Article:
Millennials study abroad in higher numbers than any previous generation, and even though warts might pop up at times, the overall concept seems to be popular and successful. This website looks at the top 10 myths about university study abroad programs, and it explains why the system is more accessible, affordable, and beneficial than many think.
While it is impossible to generalize about student experiences, many university websites offer specific insights through student written blogs. The University of Florida maintains an attractive, informative study abroad site, and readers can click on the “blog from abroad” section to travel vicariously to Holland, France, and New Zealand, as well as other destinations.
Students are usually the best advocates for the programs (photo above: Iowa State University group at Italian winery).
Kayla Chalfant, CAST’s Finance Administrative Assistant, has been on two spring break study abroad trips with Iowa State University. “The experiences have been completely positive for me,” says the 21-year-old senior majoring in accounting and management information systems. “Both trips gave me cultural experiences, some hands-on challenges, and a chance to meet new friends.”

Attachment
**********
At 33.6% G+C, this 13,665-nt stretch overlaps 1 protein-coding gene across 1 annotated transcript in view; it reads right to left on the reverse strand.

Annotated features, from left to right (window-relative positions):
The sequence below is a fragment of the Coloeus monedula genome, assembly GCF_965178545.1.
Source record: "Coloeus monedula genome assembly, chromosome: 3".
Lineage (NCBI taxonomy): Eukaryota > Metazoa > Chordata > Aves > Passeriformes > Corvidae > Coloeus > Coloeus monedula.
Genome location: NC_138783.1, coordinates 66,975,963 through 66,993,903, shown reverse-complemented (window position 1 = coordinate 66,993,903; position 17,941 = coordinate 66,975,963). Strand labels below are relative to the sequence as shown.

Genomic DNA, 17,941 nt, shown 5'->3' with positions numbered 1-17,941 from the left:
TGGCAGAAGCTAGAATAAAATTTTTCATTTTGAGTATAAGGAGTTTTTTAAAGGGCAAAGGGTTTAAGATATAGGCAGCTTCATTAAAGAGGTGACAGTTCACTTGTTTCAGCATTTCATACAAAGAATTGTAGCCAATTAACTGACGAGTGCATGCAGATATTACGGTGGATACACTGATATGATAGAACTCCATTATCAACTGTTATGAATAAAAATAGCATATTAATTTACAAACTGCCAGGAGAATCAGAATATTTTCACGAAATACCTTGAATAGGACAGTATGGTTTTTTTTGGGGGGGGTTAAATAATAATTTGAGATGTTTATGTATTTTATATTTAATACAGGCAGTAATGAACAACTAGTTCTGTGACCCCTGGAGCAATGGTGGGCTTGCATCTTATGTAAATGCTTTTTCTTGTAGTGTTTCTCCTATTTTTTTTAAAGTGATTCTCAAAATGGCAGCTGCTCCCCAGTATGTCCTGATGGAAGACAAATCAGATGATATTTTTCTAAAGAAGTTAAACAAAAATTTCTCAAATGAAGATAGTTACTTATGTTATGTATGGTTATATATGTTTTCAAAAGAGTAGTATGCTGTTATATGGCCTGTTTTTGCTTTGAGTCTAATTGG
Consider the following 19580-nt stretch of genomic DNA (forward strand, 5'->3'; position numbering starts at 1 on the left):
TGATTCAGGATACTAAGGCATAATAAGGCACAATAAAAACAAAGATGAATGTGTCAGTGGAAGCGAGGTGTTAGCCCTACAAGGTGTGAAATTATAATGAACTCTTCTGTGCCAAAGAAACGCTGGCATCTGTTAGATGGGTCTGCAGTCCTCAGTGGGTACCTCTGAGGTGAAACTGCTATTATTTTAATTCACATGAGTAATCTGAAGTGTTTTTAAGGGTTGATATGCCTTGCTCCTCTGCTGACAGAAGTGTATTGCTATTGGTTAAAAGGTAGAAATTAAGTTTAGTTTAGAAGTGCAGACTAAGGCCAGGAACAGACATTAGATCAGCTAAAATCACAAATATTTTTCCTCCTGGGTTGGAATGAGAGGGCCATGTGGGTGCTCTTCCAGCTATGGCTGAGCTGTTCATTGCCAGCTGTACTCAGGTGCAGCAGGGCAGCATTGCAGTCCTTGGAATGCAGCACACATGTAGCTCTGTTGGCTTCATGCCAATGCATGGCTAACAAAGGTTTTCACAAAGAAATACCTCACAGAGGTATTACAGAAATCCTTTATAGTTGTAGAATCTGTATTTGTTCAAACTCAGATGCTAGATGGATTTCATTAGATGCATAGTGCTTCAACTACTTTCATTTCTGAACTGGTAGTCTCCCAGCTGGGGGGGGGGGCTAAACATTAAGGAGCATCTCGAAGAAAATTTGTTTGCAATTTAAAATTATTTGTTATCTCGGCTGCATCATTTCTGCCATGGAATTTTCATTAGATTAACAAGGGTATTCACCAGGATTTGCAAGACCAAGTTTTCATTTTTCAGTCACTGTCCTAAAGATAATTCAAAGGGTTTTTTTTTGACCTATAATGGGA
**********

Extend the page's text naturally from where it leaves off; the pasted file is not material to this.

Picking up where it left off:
During her trip to the Bahamas, Kayla (student on the right in cooking photo) studied hospitality and event management—students worked with the public at the front desk and main call centers. In Italy, the group examined entrepreneurship and sustainability at a winery and at the city market. “Their restaurants and markets are interesting,” said Kayla. “I was impressed with the way they use and display all parts of an animal.” She also enjoyed the cooking class. “They showed us how to make great dishes from local, healthy food. By the way, the wine tasting session wasn’t bad either.”
The amount of education, money, and hassles involved with each trip varies. Kayla pointed out that she had a research report due as a follow-up to the Italy trip. “As with most travelers, I gained plenty from seeing other people, places, and situations.”
She also benefited from good health and smooth travel. “We did have a cab breakdown in the Bahamas. A mad rush and some frantic moments got us to the airport for the final flight out.” Her Italy itinerary also went well, but a couple of fellow students missed a flight connection in Paris. “I guess it could be worse. Some of them thought it was cool to visit the Eiffel Tower and stay in a posh French hotel.”
As with any study abroad, everyone hopes it turns out to be a truly Bon Voyage.
by dan gogerty